Informed Consent: A story of personal tragedy and corporate betrayal...inside the silicone breast implant crisis

Overview

Colleen Swanson had silicone breast implants and a thick file of baffling medical problems to go with them. Her husband, John, worked for Dow Corning, the implant maker, as a loyal spokesman and public conscience. The Swansons' agonizing personal and professional saga, and the alleged corporate cover-up behind it, have been chronicled in Informed Consent.

With great passion and immediacy, noted Business Week journalist John Byrne chronicles the dramatic and painful ...

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Overview

Colleen Swanson had silicone breast implants and a thick file of baffling medical problems to go with them. Her husband, John, worked for Dow Corning, the implant maker, as a loyal spokesman and public conscience. The Swansons' agonizing personal and professional saga, and the alleged corporate cover-up behind it, have been chronicled in Informed Consent.

With great passion and immediacy, noted Business Week journalist John Byrne chronicles the dramatic and painful story of Colleen Swanson, who was permanently disfigured as a result of silicone breast implants, and her husband, John, one of the architects of Dow-Corning's official public relations response maintaining that silicone breast implants were completely safe.

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Editorial Reviews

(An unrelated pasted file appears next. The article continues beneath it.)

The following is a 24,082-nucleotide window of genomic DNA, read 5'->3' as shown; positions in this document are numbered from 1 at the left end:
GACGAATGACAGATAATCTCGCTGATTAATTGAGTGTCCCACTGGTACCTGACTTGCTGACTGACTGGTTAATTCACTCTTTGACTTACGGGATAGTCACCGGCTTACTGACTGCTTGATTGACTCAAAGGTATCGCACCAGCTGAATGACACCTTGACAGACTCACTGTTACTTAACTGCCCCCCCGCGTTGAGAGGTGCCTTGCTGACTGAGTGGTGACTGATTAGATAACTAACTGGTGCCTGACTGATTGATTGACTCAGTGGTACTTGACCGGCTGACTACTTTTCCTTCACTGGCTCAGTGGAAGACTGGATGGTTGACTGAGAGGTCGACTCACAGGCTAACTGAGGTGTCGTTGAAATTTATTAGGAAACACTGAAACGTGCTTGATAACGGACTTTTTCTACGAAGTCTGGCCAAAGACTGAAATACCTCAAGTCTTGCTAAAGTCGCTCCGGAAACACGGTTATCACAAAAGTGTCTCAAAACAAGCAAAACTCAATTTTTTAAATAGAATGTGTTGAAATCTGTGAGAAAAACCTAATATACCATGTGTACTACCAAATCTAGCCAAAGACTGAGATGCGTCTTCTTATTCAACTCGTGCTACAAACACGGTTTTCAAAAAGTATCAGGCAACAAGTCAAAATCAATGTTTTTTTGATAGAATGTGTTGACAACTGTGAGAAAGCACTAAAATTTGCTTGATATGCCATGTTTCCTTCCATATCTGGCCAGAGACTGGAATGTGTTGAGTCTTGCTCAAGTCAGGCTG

Publishers Weekly - Publisher's Weekly
This wrenching, compelling personal story raises vital questions for corporate ethics programs. Michigan executive John Swanson, creator and overseer of Dow Corning's ethics program, faced a moral crisis when his wife, Colleen, began experiencing problems that she attributed to her Dow-manufactured silicone breast implants: severe migraines, debilitating joint and back pain, numbness in her arms and hands and extreme fatigue. In 1991, she underwent removal of the leaking implants, which had been in her chest for 17 years. Her husband then recused himself from Dow's silicone breast implant business, telling his employers that he would no longer help the company defend itself against the growing onslaught of criticism and lawsuits. He had gradually come to believe that Dow had failed to fully inform women of the known risks and had ignored numerous opportunities to get out of the implant business gracefully. Colleen Swanson settled a lawsuit against Dow Corning out of court in 1993, and her husband, stigmatized at work, retired that same year. Byrne (Whiz Kids) is a writer for Business Week. 75,000 first printing; $80,000 ad/promo; first serial to Business Week; author tour. (Oct.)
Library Journal
Like many other women, Colleen Swanson believed that her silicone breast implants were responsible for the debilitating medical problems that had plagued her for 17 years. But unlike other women, her husband was an executive at Dow Corning, which manufactured the implants. John Swanson was, moreover, the architect of the company's much-lauded corporate ethics policy. Byrne, a Businessweek journalist, follows the events of the breast implant controversy as he parallels the physical, moral, and emotional dilemmas of the Swansons. Although he focuses on Dow Corning's liability, he includes the opinions of those who believe that the implants are safe. A fascinating look at a highly complex issue, this is recommended for public and academic libraries.-Susan B. Hagloch, Tuscarawas Cty. P.L., New Philadelphia, Ohio
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Product Details

  • ISBN-13: 9780070117846
  • Publisher: McGraw-Hill School Education Group
  • Publication date: 1/1/1997
  • Pages: 275
  • Product dimensions: 5.77 (w) x 8.95 (h) x 0.84 (d)

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